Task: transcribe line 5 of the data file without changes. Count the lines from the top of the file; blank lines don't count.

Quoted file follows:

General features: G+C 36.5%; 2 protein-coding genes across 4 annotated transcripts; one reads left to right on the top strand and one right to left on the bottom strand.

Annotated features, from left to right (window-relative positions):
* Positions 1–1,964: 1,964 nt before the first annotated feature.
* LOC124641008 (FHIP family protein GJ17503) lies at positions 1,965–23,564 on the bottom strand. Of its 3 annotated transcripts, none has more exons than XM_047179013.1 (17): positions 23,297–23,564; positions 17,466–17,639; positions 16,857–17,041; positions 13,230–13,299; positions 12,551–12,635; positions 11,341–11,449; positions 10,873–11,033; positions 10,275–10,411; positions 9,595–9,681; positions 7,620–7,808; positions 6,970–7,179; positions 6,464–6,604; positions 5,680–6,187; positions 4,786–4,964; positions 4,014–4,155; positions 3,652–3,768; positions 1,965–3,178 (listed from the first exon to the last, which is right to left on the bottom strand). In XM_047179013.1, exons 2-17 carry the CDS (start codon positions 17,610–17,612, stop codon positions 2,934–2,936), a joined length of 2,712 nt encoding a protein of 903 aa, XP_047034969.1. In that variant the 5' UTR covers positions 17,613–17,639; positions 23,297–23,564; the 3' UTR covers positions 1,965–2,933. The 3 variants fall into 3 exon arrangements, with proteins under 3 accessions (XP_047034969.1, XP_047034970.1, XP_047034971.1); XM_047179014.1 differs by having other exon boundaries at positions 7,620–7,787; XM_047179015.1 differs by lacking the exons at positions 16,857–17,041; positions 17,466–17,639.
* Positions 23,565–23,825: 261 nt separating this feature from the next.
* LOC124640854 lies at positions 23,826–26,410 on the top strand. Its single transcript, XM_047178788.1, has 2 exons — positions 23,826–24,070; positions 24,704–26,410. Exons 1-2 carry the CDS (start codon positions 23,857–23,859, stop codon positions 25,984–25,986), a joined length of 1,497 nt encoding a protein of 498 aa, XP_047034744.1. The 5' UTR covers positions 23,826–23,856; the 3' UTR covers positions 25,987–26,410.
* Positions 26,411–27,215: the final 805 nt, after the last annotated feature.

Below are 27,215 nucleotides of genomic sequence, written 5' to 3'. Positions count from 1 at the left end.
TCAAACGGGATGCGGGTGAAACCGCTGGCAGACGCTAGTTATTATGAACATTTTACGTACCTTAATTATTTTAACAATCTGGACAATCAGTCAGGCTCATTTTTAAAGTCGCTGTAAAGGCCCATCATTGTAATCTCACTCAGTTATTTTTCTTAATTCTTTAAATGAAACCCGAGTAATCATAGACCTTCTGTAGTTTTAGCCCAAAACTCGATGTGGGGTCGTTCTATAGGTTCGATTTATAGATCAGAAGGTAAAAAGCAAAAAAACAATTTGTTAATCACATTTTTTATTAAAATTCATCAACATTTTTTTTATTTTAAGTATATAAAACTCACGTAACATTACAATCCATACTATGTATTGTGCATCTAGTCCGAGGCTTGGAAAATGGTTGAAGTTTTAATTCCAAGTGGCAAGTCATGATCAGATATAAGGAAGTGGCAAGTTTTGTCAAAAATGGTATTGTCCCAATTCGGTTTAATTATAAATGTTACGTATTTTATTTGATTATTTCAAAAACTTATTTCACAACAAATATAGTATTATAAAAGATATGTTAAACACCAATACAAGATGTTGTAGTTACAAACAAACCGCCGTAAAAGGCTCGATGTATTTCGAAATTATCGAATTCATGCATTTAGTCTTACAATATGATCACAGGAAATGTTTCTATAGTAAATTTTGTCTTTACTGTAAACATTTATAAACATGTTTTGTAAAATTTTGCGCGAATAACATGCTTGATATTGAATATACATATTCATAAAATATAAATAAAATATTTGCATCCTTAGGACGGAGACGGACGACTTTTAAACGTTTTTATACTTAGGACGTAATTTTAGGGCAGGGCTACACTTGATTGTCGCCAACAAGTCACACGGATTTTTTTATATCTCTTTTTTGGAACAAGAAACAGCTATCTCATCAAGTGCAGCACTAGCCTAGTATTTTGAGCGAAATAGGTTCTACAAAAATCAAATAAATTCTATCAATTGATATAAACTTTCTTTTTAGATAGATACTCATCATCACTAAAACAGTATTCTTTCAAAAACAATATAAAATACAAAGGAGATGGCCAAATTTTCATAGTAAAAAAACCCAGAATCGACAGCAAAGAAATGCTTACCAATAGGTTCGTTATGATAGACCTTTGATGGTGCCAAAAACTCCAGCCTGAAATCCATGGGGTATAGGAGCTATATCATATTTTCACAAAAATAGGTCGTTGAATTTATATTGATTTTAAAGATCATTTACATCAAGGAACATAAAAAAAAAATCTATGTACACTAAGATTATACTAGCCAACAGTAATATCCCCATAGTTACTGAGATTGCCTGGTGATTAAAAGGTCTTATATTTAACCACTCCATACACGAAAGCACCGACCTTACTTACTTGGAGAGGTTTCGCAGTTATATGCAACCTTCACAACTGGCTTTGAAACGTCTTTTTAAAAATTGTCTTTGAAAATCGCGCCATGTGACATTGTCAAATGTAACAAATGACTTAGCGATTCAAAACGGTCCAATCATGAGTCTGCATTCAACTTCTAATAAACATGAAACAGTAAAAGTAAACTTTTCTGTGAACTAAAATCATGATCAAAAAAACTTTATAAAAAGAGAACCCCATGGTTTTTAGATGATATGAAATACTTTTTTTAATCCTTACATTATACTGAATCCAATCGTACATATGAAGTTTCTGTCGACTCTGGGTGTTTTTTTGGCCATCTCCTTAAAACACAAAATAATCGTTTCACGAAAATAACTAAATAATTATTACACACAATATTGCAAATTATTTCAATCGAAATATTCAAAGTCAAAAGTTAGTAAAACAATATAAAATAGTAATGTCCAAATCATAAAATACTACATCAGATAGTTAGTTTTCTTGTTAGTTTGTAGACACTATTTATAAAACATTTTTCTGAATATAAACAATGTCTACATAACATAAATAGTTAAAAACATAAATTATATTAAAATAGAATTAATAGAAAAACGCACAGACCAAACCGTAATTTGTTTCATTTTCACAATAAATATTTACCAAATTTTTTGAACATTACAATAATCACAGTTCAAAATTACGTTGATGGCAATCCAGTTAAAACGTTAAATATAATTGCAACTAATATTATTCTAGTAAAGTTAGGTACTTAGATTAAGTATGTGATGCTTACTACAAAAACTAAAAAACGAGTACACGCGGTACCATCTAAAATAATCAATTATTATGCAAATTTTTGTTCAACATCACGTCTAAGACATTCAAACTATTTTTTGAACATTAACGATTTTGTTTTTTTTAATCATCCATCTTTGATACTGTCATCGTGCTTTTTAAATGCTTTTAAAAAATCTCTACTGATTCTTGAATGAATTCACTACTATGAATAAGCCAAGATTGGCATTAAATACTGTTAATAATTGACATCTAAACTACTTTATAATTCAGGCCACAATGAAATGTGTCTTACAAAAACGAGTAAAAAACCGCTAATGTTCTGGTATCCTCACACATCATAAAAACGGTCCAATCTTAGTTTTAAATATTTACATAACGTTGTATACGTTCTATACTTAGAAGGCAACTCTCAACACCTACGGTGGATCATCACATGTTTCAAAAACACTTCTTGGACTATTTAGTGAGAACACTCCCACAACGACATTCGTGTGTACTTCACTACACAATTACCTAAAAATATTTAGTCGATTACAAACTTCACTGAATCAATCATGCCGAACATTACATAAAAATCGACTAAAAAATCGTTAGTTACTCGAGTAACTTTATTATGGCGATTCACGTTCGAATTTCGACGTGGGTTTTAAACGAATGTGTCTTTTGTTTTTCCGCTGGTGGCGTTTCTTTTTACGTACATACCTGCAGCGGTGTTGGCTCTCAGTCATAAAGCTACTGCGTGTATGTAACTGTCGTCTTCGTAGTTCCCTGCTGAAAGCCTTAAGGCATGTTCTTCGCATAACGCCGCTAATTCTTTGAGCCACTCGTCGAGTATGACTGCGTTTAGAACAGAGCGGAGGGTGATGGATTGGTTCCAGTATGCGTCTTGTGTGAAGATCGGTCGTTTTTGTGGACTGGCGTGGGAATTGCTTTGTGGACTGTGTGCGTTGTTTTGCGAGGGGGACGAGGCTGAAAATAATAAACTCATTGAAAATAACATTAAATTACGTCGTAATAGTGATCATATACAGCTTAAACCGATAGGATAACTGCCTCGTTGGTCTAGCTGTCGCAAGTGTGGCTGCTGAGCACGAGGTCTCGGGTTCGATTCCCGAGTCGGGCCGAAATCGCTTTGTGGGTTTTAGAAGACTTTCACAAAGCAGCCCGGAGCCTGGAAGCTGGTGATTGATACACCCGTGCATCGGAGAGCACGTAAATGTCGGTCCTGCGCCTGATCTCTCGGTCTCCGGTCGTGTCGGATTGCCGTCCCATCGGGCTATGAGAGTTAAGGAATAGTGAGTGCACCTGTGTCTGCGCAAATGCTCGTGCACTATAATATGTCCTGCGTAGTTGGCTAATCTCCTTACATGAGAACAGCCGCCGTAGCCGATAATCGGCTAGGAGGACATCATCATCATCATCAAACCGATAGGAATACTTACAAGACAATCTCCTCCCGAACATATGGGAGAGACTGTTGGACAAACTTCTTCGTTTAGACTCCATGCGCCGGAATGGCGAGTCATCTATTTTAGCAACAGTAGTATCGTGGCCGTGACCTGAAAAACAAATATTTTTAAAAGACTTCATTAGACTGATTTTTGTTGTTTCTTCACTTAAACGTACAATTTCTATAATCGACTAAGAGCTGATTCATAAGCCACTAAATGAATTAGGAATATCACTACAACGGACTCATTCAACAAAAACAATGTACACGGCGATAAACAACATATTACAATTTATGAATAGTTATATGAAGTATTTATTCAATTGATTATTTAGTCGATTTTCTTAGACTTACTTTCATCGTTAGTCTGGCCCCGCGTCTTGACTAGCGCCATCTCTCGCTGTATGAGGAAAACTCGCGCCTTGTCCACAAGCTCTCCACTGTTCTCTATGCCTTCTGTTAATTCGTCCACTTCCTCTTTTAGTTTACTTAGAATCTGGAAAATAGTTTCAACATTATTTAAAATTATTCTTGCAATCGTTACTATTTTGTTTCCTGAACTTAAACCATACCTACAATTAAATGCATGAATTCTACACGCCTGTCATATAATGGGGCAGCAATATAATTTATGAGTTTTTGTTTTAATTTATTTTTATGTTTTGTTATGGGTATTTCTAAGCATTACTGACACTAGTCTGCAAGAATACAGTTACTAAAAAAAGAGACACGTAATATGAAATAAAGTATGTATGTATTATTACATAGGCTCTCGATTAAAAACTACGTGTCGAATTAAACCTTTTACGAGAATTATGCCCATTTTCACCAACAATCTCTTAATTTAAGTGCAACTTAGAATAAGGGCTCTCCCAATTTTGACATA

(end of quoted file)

* Positions 23,565–23,825: 261 nt separating this feature from the next.